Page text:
Some star power came to Rosecrans late last year across from the high school. La Diosa de los Moles is operated Rocio Camacho, who is known as the “Goddess of Mole” on the L.A. foodie scene. She has brought us her legendary recipes.
It’s always nice to welcome a celebrity to town. We hope she thrives here, just like another small business has done …
Horchateria Rio Luna has been a regional smash since opening and being featured on local television. Last year they were named the Small Business of the Year by Speaker Anthony Rendon for his Assembly district.
The City also nominated them to take part in a non-profit program for healthy small businesses, which turned out to be a great experience for them.
Last year I told you we created our Boulevard of Heroes along Paramount Blvd. to honor residents who are currently serving in the military. We also have a special place in our hearts for military veterans from Paramount.
In 2017, the City Council adopted a program that will shine a light on those vets. We will be sharing their stories with the community in a variety of ways like social media and our website, and also offer them some other perks.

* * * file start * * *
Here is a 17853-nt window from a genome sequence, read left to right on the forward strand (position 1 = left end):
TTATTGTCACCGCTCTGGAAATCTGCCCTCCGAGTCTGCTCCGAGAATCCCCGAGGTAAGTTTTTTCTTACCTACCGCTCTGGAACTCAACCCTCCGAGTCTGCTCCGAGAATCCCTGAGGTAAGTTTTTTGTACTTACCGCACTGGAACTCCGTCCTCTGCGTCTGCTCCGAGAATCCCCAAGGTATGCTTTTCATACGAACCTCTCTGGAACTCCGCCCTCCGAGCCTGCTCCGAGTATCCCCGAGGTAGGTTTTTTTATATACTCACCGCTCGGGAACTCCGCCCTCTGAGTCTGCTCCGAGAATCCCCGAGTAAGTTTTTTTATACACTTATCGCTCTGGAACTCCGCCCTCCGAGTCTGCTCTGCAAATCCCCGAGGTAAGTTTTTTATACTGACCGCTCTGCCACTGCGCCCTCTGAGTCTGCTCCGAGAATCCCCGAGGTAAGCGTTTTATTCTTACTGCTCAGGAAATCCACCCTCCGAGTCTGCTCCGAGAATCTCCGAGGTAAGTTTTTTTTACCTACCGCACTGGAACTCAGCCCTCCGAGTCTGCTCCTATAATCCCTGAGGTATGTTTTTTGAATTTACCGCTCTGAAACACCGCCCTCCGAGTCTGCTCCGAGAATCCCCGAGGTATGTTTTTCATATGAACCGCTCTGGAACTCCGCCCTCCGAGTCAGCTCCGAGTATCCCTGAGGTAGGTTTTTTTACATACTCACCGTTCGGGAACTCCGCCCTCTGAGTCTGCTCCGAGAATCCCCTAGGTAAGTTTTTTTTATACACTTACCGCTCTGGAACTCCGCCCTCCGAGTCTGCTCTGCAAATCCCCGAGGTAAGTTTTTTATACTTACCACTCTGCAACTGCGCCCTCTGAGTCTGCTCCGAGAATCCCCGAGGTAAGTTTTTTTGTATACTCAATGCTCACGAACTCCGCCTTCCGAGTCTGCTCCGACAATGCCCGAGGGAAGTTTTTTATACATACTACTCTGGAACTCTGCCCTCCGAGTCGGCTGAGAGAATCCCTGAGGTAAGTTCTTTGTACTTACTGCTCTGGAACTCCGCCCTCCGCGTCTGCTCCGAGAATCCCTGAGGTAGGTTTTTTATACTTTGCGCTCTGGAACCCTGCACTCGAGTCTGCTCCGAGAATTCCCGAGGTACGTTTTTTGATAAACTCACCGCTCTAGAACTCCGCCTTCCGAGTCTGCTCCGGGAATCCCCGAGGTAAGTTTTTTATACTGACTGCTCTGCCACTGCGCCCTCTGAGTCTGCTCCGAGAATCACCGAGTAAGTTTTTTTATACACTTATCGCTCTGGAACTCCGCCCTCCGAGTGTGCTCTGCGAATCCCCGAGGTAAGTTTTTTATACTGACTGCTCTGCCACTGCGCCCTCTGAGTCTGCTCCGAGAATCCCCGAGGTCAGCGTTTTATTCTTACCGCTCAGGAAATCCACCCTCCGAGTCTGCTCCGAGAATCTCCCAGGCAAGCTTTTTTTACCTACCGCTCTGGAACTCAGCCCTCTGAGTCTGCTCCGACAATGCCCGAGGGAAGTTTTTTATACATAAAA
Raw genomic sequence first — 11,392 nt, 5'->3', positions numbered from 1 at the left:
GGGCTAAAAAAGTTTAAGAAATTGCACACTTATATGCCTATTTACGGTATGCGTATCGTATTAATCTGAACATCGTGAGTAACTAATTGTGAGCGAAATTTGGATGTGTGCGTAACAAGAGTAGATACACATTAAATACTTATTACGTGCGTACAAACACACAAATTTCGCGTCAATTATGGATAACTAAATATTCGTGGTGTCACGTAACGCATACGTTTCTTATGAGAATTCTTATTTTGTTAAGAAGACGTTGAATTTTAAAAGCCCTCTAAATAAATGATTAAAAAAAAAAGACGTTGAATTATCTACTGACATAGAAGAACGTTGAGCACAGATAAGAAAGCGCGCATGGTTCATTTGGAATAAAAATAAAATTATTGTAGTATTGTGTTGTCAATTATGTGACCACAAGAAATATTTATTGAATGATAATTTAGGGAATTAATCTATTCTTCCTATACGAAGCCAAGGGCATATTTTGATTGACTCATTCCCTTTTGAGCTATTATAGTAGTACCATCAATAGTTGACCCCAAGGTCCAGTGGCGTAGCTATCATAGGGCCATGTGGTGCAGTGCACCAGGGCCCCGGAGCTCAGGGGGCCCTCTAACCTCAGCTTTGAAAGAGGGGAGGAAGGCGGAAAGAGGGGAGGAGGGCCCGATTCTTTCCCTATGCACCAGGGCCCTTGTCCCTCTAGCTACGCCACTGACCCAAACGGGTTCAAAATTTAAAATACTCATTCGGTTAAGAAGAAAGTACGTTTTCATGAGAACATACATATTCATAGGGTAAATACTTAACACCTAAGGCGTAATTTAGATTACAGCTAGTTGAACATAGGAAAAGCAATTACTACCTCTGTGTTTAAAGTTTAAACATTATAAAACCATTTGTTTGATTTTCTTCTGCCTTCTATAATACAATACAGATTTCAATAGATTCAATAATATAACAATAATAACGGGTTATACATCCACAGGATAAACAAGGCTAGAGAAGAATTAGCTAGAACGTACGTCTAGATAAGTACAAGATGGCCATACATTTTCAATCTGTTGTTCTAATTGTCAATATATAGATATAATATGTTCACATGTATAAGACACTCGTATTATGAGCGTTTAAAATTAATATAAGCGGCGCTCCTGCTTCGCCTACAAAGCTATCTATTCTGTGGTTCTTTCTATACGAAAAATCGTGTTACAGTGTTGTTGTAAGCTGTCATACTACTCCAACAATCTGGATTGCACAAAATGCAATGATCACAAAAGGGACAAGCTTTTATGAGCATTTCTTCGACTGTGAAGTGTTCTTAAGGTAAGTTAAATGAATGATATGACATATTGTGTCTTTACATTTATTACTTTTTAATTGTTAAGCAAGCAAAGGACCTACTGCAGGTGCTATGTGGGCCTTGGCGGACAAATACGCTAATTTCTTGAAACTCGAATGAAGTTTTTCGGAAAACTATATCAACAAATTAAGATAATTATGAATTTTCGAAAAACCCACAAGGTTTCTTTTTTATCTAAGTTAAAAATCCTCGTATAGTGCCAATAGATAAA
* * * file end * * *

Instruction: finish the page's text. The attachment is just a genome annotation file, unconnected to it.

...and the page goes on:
The first part of the program happened last year in conjunction with our partners at the animal shelter, SEAACA. Pets for Vets provided free dog and cat adoptions. The animal shelter pays for half and the City pays the other half.
Paying tribute to our veterans will be a pleasure and an honor for us.
In Paramount, our recreational space is rather limited due to any number of historical reasons. So we try to be creative and efficient with the resources we have, getting the most usage possible for the greatest number of residents.
In that same spirit of efficiency, last year our Recreation Department began exploring partnerships with outside agencies that might bring specialized expertise to certain programs.
We joined together with the local YMCA to run our youth basketball league and provide water-safety classes. We also turned over the management of our youth soccer leagues to the Paramount Youth Soccer Organization.
We are relatively lean when it comes to our employee and staffing levels. That’s why we look for these inventive ways to get the job done, and get it done well, for the people of Paramount.
And I can guarantee you this – everybody who works for the City is devoted to Paramount and works hard and does whatever it takes.